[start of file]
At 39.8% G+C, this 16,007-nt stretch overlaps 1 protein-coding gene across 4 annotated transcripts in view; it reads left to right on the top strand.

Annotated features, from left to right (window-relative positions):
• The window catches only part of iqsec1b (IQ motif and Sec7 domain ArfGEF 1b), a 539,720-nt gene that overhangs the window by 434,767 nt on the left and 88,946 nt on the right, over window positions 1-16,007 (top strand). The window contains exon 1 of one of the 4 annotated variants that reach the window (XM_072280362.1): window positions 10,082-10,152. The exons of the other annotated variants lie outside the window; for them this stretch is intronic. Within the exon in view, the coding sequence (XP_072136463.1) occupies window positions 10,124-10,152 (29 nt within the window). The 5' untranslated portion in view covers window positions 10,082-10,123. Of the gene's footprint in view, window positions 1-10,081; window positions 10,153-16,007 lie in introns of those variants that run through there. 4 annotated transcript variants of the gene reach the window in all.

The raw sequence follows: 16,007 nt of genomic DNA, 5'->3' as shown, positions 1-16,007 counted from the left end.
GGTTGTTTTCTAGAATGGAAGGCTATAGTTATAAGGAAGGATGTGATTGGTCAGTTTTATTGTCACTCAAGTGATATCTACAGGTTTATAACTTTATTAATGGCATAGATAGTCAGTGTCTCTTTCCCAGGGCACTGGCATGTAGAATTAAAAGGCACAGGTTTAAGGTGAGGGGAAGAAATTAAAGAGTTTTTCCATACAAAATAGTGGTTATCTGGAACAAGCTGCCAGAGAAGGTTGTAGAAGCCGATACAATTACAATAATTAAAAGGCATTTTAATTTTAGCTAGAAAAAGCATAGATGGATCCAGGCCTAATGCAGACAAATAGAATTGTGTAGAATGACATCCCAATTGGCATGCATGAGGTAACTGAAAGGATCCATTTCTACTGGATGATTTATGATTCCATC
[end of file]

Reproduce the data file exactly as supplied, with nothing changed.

At 39.8% G+C, this 16,007-nt stretch overlaps 1 protein-coding gene across 4 annotated transcripts in view; it reads left to right on the top strand.

Annotated features, from left to right (window-relative positions):
• The window catches only part of iqsec1b (IQ motif and Sec7 domain ArfGEF 1b), a 539,720-nt gene that overhangs the window by 434,767 nt on the left and 88,946 nt on the right, over window positions 1-16,007 (top strand). The window contains exon 1 of one of the 4 annotated variants that reach the window (XM_072280362.1): window positions 10,082-10,152. The exons of the other annotated variants lie outside the window; for them this stretch is intronic. Within the exon in view, the coding sequence (XP_072136463.1) occupies window positions 10,124-10,152 (29 nt within the window). The 5' untranslated portion in view covers window positions 10,082-10,123. Of the gene's footprint in view, window positions 1-10,081; window positions 10,153-16,007 lie in introns of those variants that run through there. 4 annotated transcript variants of the gene reach the window in all.

The raw sequence follows: 16,007 nt of genomic DNA, 5'->3' as shown, positions 1-16,007 counted from the left end.
GGTTGTTTTCTAGAATGGAAGGCTATAGTTATAAGGAAGGATGTGATTGGTCAGTTTTATTGTCACTCAAGTGATATCTACAGGTTTATAACTTTATTAATGGCATAGATAGTCAGTGTCTCTTTCCCAGGGCACTGGCATGTAGAATTAAAAGGCACAGGTTTAAGGTGAGGGGAAGAAATTAAAGAGTTTTTCCATACAAAATAGTGGTTATCTGGAACAAGCTGCCAGAGAAGGTTGTAGAAGCCGATACAATTACAATAATTAAAAGGCATTTTAATTTTAGCTAGAAAAAGCATAGATGGATCCAGGCCTAATGCAGACAAATAGAATTGTGTAGAATGACATCCCAATTGGCATGCATGAGGTAACTGAAAGGATCCATTTCTACTGGATGATTTATGATTCCATC